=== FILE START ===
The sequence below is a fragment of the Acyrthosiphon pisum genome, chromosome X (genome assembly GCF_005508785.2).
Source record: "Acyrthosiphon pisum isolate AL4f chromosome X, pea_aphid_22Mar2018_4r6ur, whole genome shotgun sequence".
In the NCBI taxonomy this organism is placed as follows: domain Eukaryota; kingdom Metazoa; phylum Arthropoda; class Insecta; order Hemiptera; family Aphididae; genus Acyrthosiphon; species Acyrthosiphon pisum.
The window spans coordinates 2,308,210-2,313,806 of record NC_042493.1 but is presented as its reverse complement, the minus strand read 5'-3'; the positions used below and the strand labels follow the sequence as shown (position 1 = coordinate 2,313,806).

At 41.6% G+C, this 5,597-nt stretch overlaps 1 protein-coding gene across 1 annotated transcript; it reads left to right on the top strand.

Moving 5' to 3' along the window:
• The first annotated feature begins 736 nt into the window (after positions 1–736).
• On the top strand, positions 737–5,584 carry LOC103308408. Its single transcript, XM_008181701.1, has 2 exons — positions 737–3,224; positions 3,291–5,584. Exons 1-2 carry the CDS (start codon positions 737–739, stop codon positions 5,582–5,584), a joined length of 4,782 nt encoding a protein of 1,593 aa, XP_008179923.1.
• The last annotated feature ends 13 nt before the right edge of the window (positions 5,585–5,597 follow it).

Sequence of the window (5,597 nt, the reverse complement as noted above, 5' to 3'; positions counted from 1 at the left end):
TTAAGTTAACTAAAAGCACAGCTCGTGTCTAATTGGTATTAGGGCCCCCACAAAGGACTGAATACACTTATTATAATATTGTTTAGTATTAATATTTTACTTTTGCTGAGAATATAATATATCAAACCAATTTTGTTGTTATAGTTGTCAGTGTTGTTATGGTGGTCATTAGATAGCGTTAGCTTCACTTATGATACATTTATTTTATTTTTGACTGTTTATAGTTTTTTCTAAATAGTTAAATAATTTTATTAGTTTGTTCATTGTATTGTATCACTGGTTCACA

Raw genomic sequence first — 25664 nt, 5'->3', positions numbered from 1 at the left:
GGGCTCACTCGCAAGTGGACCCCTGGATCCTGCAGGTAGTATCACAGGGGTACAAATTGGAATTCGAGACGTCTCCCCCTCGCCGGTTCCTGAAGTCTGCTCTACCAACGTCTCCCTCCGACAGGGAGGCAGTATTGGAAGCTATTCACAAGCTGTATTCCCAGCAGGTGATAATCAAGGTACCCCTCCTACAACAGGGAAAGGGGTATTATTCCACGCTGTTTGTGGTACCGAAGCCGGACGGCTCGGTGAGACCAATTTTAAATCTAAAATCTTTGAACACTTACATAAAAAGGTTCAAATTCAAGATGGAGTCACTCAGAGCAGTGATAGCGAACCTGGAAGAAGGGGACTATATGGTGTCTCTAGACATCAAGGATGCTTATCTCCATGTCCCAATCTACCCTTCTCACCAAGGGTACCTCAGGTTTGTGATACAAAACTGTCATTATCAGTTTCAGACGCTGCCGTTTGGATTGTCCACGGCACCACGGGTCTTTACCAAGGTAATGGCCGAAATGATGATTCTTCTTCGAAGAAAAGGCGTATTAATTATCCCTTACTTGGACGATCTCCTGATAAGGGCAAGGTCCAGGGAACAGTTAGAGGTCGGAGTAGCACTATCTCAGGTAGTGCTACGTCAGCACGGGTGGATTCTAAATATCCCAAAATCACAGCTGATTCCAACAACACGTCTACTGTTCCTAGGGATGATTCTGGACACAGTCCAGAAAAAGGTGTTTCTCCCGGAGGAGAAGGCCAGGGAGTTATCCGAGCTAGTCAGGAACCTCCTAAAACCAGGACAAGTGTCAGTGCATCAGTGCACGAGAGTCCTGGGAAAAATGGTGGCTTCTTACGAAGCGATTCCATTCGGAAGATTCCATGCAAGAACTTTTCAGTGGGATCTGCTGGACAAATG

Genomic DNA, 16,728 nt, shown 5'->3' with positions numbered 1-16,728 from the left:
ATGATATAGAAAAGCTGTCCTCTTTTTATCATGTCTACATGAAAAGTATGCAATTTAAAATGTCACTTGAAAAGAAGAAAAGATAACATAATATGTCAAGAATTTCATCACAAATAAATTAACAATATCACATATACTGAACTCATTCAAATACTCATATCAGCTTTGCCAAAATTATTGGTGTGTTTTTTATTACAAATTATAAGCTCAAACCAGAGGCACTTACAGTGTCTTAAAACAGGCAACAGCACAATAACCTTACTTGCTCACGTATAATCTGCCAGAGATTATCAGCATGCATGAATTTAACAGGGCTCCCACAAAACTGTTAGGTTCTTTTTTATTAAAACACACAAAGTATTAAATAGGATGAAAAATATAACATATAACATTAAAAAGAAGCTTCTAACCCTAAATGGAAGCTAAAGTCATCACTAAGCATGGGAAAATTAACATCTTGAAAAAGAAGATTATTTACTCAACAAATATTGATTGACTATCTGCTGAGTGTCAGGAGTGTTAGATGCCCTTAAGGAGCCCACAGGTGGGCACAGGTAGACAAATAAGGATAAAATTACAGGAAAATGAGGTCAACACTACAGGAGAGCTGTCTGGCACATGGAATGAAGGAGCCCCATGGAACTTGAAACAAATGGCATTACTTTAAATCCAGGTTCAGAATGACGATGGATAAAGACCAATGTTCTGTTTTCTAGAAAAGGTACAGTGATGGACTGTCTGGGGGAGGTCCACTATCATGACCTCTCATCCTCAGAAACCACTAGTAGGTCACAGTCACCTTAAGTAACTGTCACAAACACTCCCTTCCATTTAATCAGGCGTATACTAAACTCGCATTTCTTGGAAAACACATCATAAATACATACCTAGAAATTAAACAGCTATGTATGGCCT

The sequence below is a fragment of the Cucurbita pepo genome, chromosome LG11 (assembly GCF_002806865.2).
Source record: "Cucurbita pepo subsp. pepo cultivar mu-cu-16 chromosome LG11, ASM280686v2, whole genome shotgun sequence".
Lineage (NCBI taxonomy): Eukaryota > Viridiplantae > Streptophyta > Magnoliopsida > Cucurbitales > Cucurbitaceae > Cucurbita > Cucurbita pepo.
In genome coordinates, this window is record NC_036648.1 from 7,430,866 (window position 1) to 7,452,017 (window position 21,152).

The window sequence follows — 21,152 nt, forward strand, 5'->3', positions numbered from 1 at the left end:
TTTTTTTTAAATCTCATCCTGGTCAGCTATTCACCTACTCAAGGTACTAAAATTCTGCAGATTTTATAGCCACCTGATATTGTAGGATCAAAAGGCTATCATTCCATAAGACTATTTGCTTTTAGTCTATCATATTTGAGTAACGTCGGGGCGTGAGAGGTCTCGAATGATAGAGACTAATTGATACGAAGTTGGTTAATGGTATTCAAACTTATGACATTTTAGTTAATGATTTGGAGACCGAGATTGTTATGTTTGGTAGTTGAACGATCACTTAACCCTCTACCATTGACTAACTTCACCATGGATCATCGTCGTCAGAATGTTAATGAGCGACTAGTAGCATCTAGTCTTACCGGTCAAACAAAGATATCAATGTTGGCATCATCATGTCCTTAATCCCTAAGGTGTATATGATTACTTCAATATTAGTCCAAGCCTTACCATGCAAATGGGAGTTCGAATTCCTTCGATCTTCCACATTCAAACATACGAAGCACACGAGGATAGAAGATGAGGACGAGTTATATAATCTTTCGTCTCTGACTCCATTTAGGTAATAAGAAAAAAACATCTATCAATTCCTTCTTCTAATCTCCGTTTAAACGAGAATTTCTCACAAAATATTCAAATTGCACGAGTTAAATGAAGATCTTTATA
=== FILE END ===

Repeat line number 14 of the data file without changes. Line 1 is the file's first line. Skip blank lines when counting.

Genomic DNA, 16,728 nt, shown 5'->3' with positions numbered 1-16,728 from the left: